ClientEarth – NGO that focuses on improving the framework and delivery of environmental law. They have been very active on EUTR over the past few years. ClientEarth’s EUTR webpage provides their perspectives in an overview.
Environmental Investigation Agency (EIA) – Releases up to date news on a number of environmental issues, including deforestation and illegal logging, based on an investigatory approach. They have published reports on the timber trade in Indonesia, China, the UK and US.
FERN – NGO created in 1995 to keep track of the EU’s involvement in forests and coordinates NGO activities at the European level. FERN’s activities look at all aspects that drive deforestation.
Forest Trends – Not-for-profit research/think tank organisation that works to expand the value of forests through their sustainable use and conservation. The work that Forest Trends do in the timber trade comes under their Forest Trade and Finance Initiative. They have a number of timber trade related publications that may be useful when conducting risk assessments. Forest Trends have strong links into China and, over the past few years, have spent increasing time researching the role of the Chinese Industry in the timber trade.
Global Witness – NGO that works to expose the hidden links between demand for natural resources, corruption, armed conflict, and environmental destruction. It compiles reports and investigates instances of illegal logging globally. Their Forests Campaign provides an easy to use search facility that will flag up potentially important documents and concerns about illegal logging.
Greenpeace International – Campaigning organisation that is against industrial logging. Their work consistently identifies weak points in timber supply chains and flags up instances of illegal logging, particularly in forests that can still be considered as “intact”. Their protecting forest pages offer links to particular regions and it is useful to stay abreast of companies under scrutiny or any particular criticisms of certification schemes.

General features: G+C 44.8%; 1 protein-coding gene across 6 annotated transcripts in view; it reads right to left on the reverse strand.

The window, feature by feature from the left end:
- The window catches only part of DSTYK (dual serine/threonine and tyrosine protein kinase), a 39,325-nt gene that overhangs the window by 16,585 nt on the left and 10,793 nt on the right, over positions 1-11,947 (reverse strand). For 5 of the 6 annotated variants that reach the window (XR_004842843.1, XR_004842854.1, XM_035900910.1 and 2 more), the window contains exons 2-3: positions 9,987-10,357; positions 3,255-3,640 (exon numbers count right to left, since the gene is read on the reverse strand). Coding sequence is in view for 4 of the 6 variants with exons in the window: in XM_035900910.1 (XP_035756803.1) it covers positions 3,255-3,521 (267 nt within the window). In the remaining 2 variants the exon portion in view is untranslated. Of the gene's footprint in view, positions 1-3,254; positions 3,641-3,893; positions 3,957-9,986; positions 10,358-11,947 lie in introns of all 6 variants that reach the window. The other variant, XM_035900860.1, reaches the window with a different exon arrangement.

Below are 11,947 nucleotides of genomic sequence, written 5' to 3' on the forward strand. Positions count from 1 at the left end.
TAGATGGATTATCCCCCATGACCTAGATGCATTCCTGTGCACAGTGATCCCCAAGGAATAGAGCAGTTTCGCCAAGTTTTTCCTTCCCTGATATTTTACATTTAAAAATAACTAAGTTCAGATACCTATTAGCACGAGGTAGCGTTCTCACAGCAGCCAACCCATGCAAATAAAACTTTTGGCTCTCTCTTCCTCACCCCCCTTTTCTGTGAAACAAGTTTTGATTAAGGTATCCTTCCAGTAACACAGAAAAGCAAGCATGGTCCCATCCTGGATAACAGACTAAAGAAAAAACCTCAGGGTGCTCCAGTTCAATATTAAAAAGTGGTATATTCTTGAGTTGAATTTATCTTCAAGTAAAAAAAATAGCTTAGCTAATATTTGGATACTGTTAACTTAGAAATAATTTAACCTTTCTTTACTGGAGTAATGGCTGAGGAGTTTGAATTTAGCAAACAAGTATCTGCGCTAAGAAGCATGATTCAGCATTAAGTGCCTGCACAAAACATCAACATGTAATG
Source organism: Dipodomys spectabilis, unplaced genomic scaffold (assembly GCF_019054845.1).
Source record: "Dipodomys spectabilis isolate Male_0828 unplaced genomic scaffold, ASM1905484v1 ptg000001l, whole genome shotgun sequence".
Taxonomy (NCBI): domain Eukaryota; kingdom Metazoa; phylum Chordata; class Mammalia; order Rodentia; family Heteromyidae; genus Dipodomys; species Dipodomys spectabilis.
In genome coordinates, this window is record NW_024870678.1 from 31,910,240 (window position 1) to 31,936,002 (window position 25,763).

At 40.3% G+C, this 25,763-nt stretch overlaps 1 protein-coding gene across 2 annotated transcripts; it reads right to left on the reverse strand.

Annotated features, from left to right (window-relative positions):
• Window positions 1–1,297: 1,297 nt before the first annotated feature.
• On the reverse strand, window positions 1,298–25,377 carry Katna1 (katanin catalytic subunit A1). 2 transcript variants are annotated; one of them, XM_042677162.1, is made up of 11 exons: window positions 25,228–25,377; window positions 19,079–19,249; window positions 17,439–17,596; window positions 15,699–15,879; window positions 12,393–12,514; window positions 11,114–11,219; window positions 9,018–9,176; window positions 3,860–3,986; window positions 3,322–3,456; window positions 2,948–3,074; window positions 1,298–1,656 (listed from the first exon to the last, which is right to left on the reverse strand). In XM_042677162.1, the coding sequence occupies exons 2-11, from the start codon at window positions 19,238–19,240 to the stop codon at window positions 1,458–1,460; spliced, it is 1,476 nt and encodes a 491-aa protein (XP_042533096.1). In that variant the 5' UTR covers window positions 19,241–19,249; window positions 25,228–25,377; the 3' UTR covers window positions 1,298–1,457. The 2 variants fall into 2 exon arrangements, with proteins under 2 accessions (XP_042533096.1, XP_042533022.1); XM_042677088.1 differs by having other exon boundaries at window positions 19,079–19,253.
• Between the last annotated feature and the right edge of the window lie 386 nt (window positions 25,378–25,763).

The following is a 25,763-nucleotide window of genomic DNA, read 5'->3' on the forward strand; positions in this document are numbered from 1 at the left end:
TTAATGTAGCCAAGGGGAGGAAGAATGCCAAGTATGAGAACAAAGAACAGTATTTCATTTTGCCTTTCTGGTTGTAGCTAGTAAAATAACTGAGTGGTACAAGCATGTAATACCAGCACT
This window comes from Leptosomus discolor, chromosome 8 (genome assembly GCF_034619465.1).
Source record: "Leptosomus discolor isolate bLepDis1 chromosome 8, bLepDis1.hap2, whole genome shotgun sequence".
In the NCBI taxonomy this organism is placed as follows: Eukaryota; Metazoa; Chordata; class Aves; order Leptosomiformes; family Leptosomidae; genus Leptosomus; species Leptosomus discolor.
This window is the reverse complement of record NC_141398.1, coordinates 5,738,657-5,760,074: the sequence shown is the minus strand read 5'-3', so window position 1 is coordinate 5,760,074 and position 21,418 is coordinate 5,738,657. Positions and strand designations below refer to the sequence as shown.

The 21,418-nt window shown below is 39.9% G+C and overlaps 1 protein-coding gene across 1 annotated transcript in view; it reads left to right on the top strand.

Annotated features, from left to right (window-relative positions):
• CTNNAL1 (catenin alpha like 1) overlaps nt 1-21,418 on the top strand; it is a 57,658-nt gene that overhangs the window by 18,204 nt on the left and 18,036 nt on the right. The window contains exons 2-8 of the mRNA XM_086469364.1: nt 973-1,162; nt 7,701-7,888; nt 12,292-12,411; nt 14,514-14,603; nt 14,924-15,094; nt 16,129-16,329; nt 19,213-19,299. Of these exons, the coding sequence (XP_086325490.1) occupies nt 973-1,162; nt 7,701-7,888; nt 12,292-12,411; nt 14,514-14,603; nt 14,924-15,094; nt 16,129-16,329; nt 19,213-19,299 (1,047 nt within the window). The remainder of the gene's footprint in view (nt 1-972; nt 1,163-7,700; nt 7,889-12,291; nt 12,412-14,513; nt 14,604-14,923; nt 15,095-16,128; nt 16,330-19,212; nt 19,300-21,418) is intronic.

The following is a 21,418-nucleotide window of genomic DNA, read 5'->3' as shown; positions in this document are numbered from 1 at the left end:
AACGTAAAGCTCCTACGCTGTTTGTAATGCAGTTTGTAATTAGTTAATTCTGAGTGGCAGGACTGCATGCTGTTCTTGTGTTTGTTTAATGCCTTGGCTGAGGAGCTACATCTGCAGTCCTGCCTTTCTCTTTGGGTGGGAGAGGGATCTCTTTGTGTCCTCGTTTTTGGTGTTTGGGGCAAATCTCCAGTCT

Traffic – Wildlife trade monitoring network. It is one of the leading NGOs that working globally on trade in wild animals and plants in the context of both biodiversity, conservation and sustainable development. Traffic has a number of publications on forest issues across the globe, some of which may be useful in carrying out risk assessments.
NEPCON – Non-profit organisation that builds commitment and capacity for mainstreaming sustainability. NEPCON were the first Monitoring Organisation to be recognised by the EC and have a useful Timber Legality website. All of NEPCON’s resources are available “open-source” and they can be contacted to undertake supply chain audits and verification.
WWF’s Global Forest & Trade Network (GFTN) Guide to Legal and Responsible Sourcing – Useful for those who are at the start of their journey of sourcing timber from legal and responsible sources by strengthening the links between companies committed to achieving and supporting responsible forestry. In particular, their guide that indicates the legality in different countries is very useful.